Many reports have described human herpesvirus in New World monkeys. Most of the reports were of experimental or isolated spontaneous infections in pets (1,2), zoo (3), research (4,5) or wild animals (6). This is the second report of a naturally occurring infection in wild marmosets. Both infections occurred in the Grande Rio region, where Callithrix spp. imported from other Brazilian states were accidentally introduced. These species came to occupy a niche that once belonged to the golden lion tamarin (Leontopitecus rosalia) (9,10).

Humans are the reservoir and the natural host of human herpesvirus (36), which can be disseminated by direct contact, through sexual activity (5) and, in a brief period after contamination, through domestic tools and food remains (6). Once brought to the colony, the disease spreads quickly with high rates of illness and death (4,5). In general, the herpesviruses produce asymptomatic and latent infections in their natural hosts but cause severe disease when transmitted to other species (5,7,8).

In Old World primates, benign and localized human herpesvirus infections have been described. Although systemic infections with fatal outcome occur, infection usually remain confined to the skin, oral cavity, external genitalia, and conjunctiva (13,5,6) rather than affecting the nervous system.

New World primates are highly susceptible to infection and severe disease, with spontaneous infections more commonly reported in Callithrix spp. The clinical course is severe, resulting in death in most reported cases (2,4,5). In marmosets, human herpesvirus produces an epizootic disease with substantial illness and death (7). This viral infection has already been described in 3 species of marmosets (C. jacchus, C. penicillata and C. geoffroyi) and in owl monkeys (Aotus trivirgatus) and cotton-head tamarins (Saguinus oedipus) (13,5).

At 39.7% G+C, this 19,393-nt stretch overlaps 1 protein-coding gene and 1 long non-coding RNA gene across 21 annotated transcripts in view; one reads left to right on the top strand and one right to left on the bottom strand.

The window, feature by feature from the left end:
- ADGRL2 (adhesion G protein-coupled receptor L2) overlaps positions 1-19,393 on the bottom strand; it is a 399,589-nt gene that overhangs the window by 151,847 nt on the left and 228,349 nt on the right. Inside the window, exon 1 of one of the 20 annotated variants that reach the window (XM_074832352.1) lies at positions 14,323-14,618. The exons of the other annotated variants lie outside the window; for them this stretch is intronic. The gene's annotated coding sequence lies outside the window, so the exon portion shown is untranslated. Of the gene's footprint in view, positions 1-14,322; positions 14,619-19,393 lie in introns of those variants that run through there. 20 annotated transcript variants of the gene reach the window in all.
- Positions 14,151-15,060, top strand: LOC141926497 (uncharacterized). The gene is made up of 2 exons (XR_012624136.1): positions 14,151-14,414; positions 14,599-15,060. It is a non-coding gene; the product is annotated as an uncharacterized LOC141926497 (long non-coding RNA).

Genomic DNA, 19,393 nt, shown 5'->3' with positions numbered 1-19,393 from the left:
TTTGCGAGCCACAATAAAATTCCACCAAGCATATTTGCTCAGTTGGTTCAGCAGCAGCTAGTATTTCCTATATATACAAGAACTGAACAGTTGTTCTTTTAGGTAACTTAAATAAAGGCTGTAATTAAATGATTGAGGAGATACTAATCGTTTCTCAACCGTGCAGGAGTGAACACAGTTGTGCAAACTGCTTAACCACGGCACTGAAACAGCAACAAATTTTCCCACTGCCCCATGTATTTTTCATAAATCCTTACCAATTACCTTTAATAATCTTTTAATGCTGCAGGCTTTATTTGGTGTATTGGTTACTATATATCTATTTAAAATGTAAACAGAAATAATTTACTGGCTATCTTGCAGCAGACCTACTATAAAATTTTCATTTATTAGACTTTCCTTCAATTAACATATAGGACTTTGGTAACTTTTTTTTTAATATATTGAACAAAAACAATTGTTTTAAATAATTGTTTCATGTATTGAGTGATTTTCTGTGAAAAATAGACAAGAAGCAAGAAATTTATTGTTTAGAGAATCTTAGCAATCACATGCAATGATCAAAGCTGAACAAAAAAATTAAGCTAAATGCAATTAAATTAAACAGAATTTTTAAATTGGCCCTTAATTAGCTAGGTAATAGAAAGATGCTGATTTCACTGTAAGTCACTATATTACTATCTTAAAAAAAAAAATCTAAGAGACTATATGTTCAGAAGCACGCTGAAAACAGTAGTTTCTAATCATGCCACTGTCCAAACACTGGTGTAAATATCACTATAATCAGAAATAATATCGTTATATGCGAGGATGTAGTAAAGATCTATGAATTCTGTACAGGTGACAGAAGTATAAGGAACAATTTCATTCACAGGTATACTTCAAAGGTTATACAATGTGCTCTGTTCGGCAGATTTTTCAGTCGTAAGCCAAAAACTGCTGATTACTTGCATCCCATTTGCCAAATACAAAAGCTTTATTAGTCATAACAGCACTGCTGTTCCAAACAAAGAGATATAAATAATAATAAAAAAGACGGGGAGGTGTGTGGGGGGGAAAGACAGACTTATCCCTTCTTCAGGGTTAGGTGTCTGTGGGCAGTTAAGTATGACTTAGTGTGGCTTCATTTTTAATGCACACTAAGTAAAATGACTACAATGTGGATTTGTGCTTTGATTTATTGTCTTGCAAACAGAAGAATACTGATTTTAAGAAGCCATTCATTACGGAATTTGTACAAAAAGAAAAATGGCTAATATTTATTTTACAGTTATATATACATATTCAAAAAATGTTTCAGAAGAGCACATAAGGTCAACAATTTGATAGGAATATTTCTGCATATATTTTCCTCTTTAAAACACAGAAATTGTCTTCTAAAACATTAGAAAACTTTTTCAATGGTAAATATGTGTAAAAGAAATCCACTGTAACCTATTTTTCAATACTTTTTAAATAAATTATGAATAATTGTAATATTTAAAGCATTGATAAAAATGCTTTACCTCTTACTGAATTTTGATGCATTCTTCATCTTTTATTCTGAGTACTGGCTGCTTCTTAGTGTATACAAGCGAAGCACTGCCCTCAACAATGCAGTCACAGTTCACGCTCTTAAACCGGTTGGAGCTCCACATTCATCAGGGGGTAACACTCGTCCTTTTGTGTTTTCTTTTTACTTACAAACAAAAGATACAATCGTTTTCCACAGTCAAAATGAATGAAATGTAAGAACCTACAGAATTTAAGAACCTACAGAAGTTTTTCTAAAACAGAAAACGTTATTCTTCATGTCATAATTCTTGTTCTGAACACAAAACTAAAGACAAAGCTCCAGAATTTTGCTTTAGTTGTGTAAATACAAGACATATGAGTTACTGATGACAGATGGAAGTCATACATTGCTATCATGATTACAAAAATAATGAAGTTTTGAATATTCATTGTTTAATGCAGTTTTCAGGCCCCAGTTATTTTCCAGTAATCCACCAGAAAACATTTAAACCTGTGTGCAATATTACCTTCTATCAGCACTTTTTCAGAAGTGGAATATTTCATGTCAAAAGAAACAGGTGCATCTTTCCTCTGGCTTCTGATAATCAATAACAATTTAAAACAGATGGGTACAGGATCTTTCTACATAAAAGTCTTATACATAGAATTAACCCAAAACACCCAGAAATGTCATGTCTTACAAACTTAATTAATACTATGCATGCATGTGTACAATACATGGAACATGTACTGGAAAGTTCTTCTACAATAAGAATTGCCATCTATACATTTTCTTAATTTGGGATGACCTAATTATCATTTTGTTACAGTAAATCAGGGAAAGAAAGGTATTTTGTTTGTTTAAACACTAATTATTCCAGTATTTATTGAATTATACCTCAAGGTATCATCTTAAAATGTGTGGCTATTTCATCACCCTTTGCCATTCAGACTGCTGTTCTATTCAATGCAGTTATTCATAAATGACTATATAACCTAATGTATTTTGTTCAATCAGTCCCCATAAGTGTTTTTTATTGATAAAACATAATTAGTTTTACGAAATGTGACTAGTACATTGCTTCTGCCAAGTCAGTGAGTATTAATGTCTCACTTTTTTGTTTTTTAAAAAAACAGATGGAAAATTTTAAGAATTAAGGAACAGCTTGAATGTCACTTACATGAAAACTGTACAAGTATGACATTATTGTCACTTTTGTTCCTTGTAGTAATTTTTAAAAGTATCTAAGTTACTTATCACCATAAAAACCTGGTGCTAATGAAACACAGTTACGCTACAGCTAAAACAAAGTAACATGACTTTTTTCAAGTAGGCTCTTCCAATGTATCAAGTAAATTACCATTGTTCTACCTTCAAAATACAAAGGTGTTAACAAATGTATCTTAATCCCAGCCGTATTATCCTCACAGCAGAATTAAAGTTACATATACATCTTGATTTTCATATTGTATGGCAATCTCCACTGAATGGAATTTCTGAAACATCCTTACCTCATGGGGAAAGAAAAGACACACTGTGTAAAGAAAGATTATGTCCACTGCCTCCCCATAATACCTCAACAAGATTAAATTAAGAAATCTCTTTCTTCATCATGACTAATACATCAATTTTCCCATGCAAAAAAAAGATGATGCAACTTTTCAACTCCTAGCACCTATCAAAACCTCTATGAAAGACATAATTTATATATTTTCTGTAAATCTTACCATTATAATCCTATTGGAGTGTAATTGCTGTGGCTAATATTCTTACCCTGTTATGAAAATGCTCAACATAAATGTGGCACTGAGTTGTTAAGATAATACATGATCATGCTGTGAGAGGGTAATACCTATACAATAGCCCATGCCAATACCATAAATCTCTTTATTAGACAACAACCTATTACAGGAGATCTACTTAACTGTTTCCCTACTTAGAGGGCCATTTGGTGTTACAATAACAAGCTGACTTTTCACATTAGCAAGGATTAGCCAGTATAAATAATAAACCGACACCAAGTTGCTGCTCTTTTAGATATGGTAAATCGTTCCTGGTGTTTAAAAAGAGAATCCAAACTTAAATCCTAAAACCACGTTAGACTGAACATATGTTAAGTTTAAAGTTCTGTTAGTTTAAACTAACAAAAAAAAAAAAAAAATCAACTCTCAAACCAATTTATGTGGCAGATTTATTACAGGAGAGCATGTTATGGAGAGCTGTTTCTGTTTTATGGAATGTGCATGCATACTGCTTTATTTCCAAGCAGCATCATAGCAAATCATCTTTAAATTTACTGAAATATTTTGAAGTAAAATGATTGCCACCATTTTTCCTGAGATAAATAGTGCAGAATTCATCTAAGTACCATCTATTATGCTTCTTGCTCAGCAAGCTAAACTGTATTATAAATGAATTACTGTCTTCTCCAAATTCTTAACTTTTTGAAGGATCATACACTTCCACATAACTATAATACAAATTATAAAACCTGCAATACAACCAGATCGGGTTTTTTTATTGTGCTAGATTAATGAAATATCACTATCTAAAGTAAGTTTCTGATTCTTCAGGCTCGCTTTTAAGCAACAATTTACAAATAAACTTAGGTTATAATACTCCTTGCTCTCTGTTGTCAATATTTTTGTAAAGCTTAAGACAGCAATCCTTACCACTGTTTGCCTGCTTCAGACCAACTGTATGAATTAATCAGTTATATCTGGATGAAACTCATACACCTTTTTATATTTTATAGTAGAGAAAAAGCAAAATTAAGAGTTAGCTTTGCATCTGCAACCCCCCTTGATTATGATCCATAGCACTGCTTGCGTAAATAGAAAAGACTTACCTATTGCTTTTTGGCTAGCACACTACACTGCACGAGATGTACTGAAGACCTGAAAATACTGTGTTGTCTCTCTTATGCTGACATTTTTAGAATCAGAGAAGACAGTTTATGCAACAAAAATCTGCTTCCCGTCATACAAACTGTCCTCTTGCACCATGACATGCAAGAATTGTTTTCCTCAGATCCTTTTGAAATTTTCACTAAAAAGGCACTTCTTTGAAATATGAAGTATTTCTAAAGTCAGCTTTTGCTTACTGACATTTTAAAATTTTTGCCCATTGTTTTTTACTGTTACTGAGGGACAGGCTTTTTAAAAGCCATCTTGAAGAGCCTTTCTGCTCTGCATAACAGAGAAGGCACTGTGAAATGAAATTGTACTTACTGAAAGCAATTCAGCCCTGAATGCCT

There is only 1 report of spontaneous infection in free-living black tufted-ear marmosets (C. penicillata), which occurred at the State Park of Serra da Tiririca, Niterói, Brazil (6). In this report, the infection is thought to have been related to the proximity between local human residents and wildlife; the disease also reportedly developed with substantial illness and death in the marmoset population (6). Similarly, the cases presented here presumably were acquired from close contact with humans because the animals were fed regularly at a residential condominium, and the virus can be transmitted through contact with contaminated saliva, aerosols, and fomites, such as tools. The high susceptibility and mortality rates for New World monkeys that contract this infection argues strongly for prophylactic strategies, considering that the infection occurs even in conservation parks and could seriously affect the local primatologic fauna and thus species conservation.


Camila S. LongaComments to Author , Sávio F. Bruno, Amaury R. Pires, Phyllis C. Romijn, Leda S. Kimura, and Carlos H.C. Costa
Author affiliations: Author affiliations: Empresa de Pesquisa Agropecuária do Estado de Rio de Janeiro, Niterói, Rio de Janeiro, Brazil (C.S. Longa, P.C. Romijn, L.S. Kimura, C.H.C. Costa); Universidade Federal Fluminense, Niterói, Rio de Janeiro (C.S. Longa, S.F. Bruno); Secretaria de Agricultura, Pecuária, Pesca e Abastecimento do Estado do Rio de Janeiro, Niterói, Rio de Janeiro (A.R. Pires)



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DOI: 10.3201/eid1707.100333

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Camila S. Longa, Empresa de Pesquisa Agropecuária, Alameda São Boaventura, 770, Niterói, Rio de Janeiro CEP 24.120-191, Brazil